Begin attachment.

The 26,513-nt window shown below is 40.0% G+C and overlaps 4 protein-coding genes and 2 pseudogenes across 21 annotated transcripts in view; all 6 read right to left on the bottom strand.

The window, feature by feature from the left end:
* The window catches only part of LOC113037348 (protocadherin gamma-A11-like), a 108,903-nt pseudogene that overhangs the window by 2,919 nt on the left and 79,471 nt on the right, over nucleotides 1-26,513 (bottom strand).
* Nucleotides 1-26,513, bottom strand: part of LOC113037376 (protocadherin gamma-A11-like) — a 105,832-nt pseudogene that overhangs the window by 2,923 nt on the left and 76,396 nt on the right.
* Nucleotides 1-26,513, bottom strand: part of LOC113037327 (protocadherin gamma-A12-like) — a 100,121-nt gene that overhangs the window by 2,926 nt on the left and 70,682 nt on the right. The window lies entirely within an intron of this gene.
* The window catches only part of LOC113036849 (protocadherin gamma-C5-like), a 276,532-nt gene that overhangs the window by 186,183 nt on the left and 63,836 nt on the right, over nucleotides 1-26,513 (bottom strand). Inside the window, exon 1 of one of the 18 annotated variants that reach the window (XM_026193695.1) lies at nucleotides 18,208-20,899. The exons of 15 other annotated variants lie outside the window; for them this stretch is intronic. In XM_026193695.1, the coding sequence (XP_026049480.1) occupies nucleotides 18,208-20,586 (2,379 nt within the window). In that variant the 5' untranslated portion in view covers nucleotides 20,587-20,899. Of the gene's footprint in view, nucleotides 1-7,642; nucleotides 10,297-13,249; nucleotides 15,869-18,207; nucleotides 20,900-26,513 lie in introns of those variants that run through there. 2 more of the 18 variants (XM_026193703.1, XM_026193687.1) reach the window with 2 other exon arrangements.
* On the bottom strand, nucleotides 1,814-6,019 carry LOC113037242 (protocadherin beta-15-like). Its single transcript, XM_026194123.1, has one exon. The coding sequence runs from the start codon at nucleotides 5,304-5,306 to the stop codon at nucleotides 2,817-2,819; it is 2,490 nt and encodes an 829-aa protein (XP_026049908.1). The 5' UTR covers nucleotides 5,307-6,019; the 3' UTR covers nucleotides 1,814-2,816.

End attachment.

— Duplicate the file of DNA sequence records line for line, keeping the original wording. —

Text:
The 26,513-nt window shown below is 40.0% G+C and overlaps 4 protein-coding genes and 2 pseudogenes across 21 annotated transcripts in view; all 6 read right to left on the bottom strand.

The window, feature by feature from the left end:
* The window catches only part of LOC113037348 (protocadherin gamma-A11-like), a 108,903-nt pseudogene that overhangs the window by 2,919 nt on the left and 79,471 nt on the right, over nucleotides 1-26,513 (bottom strand).
* Nucleotides 1-26,513, bottom strand: part of LOC113037376 (protocadherin gamma-A11-like) — a 105,832-nt pseudogene that overhangs the window by 2,923 nt on the left and 76,396 nt on the right.
* Nucleotides 1-26,513, bottom strand: part of LOC113037327 (protocadherin gamma-A12-like) — a 100,121-nt gene that overhangs the window by 2,926 nt on the left and 70,682 nt on the right. The window lies entirely within an intron of this gene.
* The window catches only part of LOC113036849 (protocadherin gamma-C5-like), a 276,532-nt gene that overhangs the window by 186,183 nt on the left and 63,836 nt on the right, over nucleotides 1-26,513 (bottom strand). Inside the window, exon 1 of one of the 18 annotated variants that reach the window (XM_026193695.1) lies at nucleotides 18,208-20,899. The exons of 15 other annotated variants lie outside the window; for them this stretch is intronic. In XM_026193695.1, the coding sequence (XP_026049480.1) occupies nucleotides 18,208-20,586 (2,379 nt within the window). In that variant the 5' untranslated portion in view covers nucleotides 20,587-20,899. Of the gene's footprint in view, nucleotides 1-7,642; nucleotides 10,297-13,249; nucleotides 15,869-18,207; nucleotides 20,900-26,513 lie in introns of those variants that run through there. 2 more of the 18 variants (XM_026193703.1, XM_026193687.1) reach the window with 2 other exon arrangements.
* On the bottom strand, nucleotides 1,814-6,019 carry LOC113037242 (protocadherin beta-15-like). Its single transcript, XM_026194123.1, has one exon. The coding sequence runs from the start codon at nucleotides 5,304-5,306 to the stop codon at nucleotides 2,817-2,819; it is 2,490 nt and encodes an 829-aa protein (XP_026049908.1). The 5' UTR covers nucleotides 5,307-6,019; the 3' UTR covers nucleotides 1,814-2,816.